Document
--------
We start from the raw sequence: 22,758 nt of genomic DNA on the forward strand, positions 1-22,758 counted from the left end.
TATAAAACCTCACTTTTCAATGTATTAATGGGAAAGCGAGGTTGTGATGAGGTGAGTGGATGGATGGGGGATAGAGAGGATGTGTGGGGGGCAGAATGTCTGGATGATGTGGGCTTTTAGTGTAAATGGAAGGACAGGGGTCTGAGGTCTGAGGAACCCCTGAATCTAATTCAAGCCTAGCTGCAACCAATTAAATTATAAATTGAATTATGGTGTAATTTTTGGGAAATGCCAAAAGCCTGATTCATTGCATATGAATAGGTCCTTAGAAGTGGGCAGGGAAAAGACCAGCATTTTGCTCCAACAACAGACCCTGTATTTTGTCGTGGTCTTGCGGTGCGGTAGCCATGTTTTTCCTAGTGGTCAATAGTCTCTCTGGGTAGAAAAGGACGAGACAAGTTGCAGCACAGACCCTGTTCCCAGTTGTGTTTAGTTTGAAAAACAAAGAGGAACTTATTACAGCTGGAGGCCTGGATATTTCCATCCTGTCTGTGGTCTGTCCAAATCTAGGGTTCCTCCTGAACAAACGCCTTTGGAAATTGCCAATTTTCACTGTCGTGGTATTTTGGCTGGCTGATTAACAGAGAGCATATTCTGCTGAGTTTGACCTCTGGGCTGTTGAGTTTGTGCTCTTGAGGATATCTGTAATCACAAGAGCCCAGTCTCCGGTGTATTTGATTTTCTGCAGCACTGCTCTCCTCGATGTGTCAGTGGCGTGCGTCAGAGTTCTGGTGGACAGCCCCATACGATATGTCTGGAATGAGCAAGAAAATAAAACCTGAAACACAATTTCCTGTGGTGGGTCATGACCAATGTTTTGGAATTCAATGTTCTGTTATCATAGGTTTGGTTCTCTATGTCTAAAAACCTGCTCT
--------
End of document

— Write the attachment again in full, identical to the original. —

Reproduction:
We start from the raw sequence: 22,758 nt of genomic DNA on the forward strand, positions 1-22,758 counted from the left end.
TATAAAACCTCACTTTTCAATGTATTAATGGGAAAGCGAGGTTGTGATGAGGTGAGTGGATGGATGGGGGATAGAGAGGATGTGTGGGGGGCAGAATGTCTGGATGATGTGGGCTTTTAGTGTAAATGGAAGGACAGGGGTCTGAGGTCTGAGGAACCCCTGAATCTAATTCAAGCCTAGCTGCAACCAATTAAATTATAAATTGAATTATGGTGTAATTTTTGGGAAATGCCAAAAGCCTGATTCATTGCATATGAATAGGTCCTTAGAAGTGGGCAGGGAAAAGACCAGCATTTTGCTCCAACAACAGACCCTGTATTTTGTCGTGGTCTTGCGGTGCGGTAGCCATGTTTTTCCTAGTGGTCAATAGTCTCTCTGGGTAGAAAAGGACGAGACAAGTTGCAGCACAGACCCTGTTCCCAGTTGTGTTTAGTTTGAAAAACAAAGAGGAACTTATTACAGCTGGAGGCCTGGATATTTCCATCCTGTCTGTGGTCTGTCCAAATCTAGGGTTCCTCCTGAACAAACGCCTTTGGAAATTGCCAATTTTCACTGTCGTGGTATTTTGGCTGGCTGATTAACAGAGAGCATATTCTGCTGAGTTTGACCTCTGGGCTGTTGAGTTTGTGCTCTTGAGGATATCTGTAATCACAAGAGCCCAGTCTCCGGTGTATTTGATTTTCTGCAGCACTGCTCTCCTCGATGTGTCAGTGGCGTGCGTCAGAGTTCTGGTGGACAGCCCCATACGATATGTCTGGAATGAGCAAGAAAATAAAACCTGAAACACAATTTCCTGTGGTGGGTCATGACCAATGTTTTGGAATTCAATGTTCTGTTATCATAGGTTTGGTTCTCTATGTCTAAAAACCTGCTCT